Hideo Yokoyama (横山 秀夫) worked as an investigative reporter with a regional newspaper north of Tokyo for 12 years before striking out on his own as a fiction writer. He made his literary debut in 1998 when his collection of police stories Kage no kisetsu (Season of Shadows) won the Matsumoto Seicho Prize; the volume was also short-listed for the Naoki Prize. In 2000 his story Doki (Motive) was awarded the Mystery Writers of Japan Award for Short Stories. His 2002 novel Han'ochi (Half Solved) earned a Konomys No. 1 and gained him a place among Japan's best-selling authors. He repeated his Konomys No. 1 ranking in 2013 with 64 Rokuyon (64), his first novel in seven years. Other prominent works include his 2003 Kuraimazu hai (Climber's High), centering on the crash of JAL Flight 123 that he covered as a reporter in 1985; the World War II novel Deguchi no nai umi (Seas with No Exit, 2004); the police novel Shindo zero (Seismic Intensity Zero, 2005); and the story collection Rinjo (Initial Investigation, 2004).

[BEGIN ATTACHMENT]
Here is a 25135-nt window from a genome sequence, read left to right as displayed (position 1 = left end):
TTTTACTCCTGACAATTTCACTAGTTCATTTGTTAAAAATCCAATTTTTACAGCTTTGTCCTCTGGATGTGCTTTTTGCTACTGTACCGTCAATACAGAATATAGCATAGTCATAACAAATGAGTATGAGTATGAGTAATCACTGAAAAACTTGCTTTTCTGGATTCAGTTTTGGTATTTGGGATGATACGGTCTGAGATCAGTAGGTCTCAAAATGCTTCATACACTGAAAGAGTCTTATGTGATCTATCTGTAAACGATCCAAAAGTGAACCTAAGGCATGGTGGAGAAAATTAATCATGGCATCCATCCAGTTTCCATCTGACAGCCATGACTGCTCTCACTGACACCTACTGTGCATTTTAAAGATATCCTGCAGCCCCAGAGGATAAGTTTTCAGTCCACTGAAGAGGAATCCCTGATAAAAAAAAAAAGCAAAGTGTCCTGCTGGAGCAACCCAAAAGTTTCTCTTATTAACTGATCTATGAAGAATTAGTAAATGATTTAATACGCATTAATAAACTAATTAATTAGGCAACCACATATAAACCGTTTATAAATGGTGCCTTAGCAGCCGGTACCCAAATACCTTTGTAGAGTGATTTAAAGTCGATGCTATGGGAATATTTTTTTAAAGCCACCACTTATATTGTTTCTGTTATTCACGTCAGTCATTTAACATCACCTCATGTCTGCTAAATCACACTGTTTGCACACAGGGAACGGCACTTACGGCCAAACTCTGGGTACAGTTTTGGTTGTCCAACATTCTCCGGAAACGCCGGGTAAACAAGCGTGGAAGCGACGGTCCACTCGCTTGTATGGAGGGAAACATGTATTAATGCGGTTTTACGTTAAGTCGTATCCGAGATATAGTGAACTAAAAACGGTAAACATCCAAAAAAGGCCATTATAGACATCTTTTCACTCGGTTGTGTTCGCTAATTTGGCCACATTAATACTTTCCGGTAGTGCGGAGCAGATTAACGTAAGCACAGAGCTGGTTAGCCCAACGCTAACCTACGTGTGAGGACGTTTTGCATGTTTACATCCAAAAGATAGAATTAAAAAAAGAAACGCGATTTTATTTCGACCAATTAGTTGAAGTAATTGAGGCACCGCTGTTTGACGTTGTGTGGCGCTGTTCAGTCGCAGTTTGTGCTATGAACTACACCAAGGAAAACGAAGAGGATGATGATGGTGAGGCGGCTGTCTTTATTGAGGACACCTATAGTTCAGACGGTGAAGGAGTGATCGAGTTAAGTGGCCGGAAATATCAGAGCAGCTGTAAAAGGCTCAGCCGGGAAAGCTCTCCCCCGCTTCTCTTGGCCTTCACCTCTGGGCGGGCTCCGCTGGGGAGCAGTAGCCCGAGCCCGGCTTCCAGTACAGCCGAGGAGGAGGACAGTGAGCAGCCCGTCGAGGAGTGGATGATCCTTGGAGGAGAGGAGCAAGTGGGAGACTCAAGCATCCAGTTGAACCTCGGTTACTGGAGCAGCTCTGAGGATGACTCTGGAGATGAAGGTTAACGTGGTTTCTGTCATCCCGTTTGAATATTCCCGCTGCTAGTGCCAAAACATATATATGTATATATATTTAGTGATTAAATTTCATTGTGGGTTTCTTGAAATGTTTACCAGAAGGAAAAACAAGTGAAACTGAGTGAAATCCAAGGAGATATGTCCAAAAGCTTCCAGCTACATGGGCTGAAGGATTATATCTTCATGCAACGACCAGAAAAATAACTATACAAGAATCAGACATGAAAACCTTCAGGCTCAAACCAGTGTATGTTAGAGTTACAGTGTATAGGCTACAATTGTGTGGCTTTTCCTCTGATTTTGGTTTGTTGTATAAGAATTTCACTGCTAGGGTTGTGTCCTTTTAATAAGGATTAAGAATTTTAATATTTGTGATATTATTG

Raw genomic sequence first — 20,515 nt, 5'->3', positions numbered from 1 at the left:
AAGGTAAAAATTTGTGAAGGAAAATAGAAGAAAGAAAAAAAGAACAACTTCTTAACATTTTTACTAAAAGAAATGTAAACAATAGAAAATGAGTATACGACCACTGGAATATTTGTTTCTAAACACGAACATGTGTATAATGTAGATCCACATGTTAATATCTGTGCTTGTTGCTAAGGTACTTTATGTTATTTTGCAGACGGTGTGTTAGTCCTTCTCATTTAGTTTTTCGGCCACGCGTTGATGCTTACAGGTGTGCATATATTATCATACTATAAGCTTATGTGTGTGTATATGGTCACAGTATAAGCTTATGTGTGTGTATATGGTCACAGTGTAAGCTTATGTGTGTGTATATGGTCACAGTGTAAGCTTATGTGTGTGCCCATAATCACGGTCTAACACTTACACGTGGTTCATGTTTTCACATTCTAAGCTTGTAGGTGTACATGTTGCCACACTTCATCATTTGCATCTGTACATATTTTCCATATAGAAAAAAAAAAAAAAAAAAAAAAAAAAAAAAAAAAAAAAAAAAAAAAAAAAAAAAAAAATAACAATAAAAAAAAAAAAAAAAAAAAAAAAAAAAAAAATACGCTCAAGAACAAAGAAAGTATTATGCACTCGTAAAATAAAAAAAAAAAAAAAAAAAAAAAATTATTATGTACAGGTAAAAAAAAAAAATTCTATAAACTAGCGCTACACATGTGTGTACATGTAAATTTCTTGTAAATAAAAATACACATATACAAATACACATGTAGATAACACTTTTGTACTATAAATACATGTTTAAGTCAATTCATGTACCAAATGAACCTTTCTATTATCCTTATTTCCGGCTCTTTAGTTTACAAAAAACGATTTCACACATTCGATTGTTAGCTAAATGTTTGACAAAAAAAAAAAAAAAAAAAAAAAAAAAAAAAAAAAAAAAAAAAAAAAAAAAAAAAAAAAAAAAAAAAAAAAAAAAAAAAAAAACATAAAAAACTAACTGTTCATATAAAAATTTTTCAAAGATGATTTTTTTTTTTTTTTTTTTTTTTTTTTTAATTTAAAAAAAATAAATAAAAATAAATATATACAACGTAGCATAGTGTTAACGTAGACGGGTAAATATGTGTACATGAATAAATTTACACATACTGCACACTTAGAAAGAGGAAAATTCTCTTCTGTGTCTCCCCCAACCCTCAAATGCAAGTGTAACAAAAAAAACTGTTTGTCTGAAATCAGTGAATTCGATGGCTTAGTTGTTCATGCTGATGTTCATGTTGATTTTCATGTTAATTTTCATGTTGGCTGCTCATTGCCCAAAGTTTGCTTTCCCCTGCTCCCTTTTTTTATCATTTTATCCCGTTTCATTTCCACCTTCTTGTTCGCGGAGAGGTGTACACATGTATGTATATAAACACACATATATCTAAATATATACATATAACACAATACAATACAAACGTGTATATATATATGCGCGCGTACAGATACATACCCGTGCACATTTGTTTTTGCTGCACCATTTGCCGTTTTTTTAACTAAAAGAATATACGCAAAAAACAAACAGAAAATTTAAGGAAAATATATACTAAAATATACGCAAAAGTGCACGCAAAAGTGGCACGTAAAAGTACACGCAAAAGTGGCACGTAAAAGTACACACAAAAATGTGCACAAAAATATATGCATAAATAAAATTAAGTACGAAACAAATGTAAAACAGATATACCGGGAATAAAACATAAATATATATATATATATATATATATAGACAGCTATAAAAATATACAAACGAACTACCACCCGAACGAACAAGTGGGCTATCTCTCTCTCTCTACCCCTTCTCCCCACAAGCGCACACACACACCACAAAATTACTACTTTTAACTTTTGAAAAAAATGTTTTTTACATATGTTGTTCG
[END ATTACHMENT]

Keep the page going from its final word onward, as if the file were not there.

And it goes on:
THE NIGHTMARE NO PARENT COULD ENDURE.
THE CASE NO DETECTIVE COULD SOLVE.
THE TWIST NO READER COULD PREDICT.
For five days in January 1989, the parents of a seven-year-old Tokyo schoolgirl sat and listened to the demands of their daughter's kidnapper. They would never learn his identity. They would never see their daughter again.
For the fourteen years that followed, the Japanese public listened to the police's apologies. They would never forget the botched investigation that became known as 'Six Four'. They would never forgive the authorities their failure.
For one week in late 2002, the press officer attached to the police department in question confronted an anomaly in the case. He could never imagine what he would uncover. He would never have looked if he'd known what he would find.